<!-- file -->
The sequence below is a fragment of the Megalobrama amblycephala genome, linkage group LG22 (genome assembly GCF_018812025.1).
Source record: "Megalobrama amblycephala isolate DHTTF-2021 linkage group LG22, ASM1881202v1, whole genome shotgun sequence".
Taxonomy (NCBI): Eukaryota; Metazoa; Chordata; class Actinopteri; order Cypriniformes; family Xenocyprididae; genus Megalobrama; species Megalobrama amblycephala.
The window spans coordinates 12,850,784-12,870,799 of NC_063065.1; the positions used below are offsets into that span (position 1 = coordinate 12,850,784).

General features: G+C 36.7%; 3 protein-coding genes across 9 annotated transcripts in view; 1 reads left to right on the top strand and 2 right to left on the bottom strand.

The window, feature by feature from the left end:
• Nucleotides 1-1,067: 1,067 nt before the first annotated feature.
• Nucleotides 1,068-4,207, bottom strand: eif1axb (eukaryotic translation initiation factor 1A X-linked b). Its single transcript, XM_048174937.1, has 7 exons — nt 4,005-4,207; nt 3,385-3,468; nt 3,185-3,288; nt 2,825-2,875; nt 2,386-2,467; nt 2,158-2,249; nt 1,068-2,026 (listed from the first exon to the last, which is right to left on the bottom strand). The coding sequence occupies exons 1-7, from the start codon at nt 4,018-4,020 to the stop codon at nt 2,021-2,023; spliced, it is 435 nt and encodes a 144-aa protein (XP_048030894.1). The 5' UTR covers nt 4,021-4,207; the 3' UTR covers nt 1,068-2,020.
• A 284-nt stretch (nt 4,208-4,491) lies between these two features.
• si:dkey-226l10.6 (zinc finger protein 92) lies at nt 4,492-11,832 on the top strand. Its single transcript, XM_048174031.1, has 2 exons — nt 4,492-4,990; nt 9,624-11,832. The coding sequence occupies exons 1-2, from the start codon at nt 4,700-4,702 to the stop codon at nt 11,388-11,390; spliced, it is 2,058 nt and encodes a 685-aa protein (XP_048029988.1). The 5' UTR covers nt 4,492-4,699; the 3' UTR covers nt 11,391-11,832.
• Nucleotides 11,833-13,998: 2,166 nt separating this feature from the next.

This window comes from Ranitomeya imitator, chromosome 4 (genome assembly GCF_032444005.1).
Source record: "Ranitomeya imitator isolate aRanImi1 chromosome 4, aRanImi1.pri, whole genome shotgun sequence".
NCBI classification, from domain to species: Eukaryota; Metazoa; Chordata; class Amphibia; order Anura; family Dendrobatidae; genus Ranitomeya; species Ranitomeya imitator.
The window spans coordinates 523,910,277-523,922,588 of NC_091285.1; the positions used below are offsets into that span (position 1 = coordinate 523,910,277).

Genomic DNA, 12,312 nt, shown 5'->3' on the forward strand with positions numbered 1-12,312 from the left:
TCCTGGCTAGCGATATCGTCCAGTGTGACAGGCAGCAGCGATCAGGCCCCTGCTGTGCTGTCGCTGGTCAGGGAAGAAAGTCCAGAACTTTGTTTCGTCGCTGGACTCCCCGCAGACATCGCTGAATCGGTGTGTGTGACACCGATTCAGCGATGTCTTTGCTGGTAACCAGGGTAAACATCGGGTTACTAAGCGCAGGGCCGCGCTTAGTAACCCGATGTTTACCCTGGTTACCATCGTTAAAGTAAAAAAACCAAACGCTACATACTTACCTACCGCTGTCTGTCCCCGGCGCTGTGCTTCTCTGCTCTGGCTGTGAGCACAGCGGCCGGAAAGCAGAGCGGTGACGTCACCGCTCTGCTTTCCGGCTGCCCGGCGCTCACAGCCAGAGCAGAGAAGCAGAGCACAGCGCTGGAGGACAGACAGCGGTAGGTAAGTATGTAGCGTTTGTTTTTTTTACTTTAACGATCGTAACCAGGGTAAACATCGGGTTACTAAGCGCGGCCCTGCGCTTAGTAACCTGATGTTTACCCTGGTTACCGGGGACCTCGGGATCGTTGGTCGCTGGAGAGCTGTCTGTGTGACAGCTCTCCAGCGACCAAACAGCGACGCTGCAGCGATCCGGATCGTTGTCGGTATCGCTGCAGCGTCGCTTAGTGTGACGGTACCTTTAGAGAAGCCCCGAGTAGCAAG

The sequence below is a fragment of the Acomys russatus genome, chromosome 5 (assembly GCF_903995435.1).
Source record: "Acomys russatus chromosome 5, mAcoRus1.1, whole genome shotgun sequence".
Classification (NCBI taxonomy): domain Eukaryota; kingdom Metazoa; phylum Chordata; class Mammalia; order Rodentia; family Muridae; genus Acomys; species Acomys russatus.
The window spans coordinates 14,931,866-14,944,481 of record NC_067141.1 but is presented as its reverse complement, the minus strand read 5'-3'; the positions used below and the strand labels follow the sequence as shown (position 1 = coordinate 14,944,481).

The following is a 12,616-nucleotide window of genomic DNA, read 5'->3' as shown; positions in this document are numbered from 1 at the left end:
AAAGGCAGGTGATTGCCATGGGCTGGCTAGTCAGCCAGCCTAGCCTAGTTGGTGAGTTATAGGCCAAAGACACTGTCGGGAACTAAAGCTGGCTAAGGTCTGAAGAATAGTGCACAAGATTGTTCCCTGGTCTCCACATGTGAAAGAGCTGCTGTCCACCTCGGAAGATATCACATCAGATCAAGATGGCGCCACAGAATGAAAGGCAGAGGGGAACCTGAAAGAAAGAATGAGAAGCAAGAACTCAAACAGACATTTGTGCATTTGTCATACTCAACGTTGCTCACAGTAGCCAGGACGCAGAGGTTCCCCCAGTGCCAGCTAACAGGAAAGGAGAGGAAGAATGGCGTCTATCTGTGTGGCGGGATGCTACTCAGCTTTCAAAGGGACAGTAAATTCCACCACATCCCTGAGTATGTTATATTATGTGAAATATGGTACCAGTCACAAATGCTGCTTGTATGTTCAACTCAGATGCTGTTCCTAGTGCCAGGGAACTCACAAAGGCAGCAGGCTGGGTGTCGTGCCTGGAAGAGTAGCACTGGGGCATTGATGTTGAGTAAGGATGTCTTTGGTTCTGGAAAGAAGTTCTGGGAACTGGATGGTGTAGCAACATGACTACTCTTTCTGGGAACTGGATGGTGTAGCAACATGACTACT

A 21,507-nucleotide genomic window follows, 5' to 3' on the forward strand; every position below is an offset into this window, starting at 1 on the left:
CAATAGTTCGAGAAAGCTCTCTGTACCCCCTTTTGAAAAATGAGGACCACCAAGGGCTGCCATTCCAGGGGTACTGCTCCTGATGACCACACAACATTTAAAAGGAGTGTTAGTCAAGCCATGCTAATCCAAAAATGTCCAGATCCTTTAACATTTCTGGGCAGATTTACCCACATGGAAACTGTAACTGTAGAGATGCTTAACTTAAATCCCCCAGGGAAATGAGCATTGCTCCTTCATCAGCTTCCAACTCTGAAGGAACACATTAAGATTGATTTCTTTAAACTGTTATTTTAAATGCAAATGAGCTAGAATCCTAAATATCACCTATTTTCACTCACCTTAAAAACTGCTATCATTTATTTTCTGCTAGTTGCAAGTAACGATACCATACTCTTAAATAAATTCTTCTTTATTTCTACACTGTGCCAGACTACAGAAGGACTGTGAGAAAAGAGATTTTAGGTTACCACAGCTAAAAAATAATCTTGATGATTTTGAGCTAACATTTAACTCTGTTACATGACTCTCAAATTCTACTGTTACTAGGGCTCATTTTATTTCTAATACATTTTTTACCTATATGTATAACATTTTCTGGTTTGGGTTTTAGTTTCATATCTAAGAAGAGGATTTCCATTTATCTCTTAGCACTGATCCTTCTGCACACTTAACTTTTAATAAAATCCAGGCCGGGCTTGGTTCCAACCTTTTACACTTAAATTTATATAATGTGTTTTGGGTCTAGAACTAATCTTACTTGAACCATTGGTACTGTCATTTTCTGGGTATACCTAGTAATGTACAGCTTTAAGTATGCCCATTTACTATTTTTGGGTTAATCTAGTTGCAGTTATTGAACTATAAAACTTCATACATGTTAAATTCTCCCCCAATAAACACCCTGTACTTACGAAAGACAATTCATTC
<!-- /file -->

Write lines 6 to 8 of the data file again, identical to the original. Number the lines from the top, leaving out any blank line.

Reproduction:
The window, feature by feature from the left end:
• Nucleotides 1-1,067: 1,067 nt before the first annotated feature.
• Nucleotides 1,068-4,207, bottom strand: eif1axb (eukaryotic translation initiation factor 1A X-linked b). Its single transcript, XM_048174937.1, has 7 exons — nt 4,005-4,207; nt 3,385-3,468; nt 3,185-3,288; nt 2,825-2,875; nt 2,386-2,467; nt 2,158-2,249; nt 1,068-2,026 (listed from the first exon to the last, which is right to left on the bottom strand). The coding sequence occupies exons 1-7, from the start codon at nt 4,018-4,020 to the stop codon at nt 2,021-2,023; spliced, it is 435 nt and encodes a 144-aa protein (XP_048030894.1). The 5' UTR covers nt 4,021-4,207; the 3' UTR covers nt 1,068-2,020.